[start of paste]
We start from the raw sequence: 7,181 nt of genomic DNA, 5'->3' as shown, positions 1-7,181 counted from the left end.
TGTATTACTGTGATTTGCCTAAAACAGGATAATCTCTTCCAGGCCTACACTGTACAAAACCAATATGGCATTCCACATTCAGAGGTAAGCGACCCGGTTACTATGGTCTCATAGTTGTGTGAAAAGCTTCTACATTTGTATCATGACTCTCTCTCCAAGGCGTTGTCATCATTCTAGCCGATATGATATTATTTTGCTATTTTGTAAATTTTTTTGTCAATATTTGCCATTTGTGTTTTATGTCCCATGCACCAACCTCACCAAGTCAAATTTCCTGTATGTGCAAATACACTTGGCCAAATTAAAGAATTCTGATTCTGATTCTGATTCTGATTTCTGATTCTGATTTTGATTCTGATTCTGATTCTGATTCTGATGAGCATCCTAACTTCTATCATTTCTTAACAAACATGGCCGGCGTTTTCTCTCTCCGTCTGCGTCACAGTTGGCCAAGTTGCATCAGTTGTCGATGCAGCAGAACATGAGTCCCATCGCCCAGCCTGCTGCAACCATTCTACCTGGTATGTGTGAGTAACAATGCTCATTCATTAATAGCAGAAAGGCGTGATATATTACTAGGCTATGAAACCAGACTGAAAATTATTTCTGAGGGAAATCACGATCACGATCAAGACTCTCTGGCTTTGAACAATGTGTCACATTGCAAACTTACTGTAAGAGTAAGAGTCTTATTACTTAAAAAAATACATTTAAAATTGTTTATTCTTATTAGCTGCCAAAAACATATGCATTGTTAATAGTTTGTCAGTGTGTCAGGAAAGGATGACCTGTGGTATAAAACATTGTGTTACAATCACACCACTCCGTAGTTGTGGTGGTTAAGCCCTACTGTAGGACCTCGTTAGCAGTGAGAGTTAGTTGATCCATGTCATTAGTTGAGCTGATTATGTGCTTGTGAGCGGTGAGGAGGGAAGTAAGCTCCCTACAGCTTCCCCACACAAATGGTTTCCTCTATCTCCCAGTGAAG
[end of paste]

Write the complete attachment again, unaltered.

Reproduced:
We start from the raw sequence: 7,181 nt of genomic DNA, 5'->3' as shown, positions 1-7,181 counted from the left end.
TGTATTACTGTGATTTGCCTAAAACAGGATAATCTCTTCCAGGCCTACACTGTACAAAACCAATATGGCATTCCACATTCAGAGGTAAGCGACCCGGTTACTATGGTCTCATAGTTGTGTGAAAAGCTTCTACATTTGTATCATGACTCTCTCTCCAAGGCGTTGTCATCATTCTAGCCGATATGATATTATTTTGCTATTTTGTAAATTTTTTTGTCAATATTTGCCATTTGTGTTTTATGTCCCATGCACCAACCTCACCAAGTCAAATTTCCTGTATGTGCAAATACACTTGGCCAAATTAAAGAATTCTGATTCTGATTCTGATTCTGATTTCTGATTCTGATTTTGATTCTGATTCTGATTCTGATTCTGATGAGCATCCTAACTTCTATCATTTCTTAACAAACATGGCCGGCGTTTTCTCTCTCCGTCTGCGTCACAGTTGGCCAAGTTGCATCAGTTGTCGATGCAGCAGAACATGAGTCCCATCGCCCAGCCTGCTGCAACCATTCTACCTGGTATGTGTGAGTAACAATGCTCATTCATTAATAGCAGAAAGGCGTGATATATTACTAGGCTATGAAACCAGACTGAAAATTATTTCTGAGGGAAATCACGATCACGATCAAGACTCTCTGGCTTTGAACAATGTGTCACATTGCAAACTTACTGTAAGAGTAAGAGTCTTATTACTTAAAAAAATACATTTAAAATTGTTTATTCTTATTAGCTGCCAAAAACATATGCATTGTTAATAGTTTGTCAGTGTGTCAGGAAAGGATGACCTGTGGTATAAAACATTGTGTTACAATCACACCACTCCGTAGTTGTGGTGGTTAAGCCCTACTGTAGGACCTCGTTAGCAGTGAGAGTTAGTTGATCCATGTCATTAGTTGAGCTGATTATGTGCTTGTGAGCGGTGAGGAGGGAAGTAAGCTCCCTACAGCTTCCCCACACAAATGGTTTCCTCTATCTCCCAGTGAAG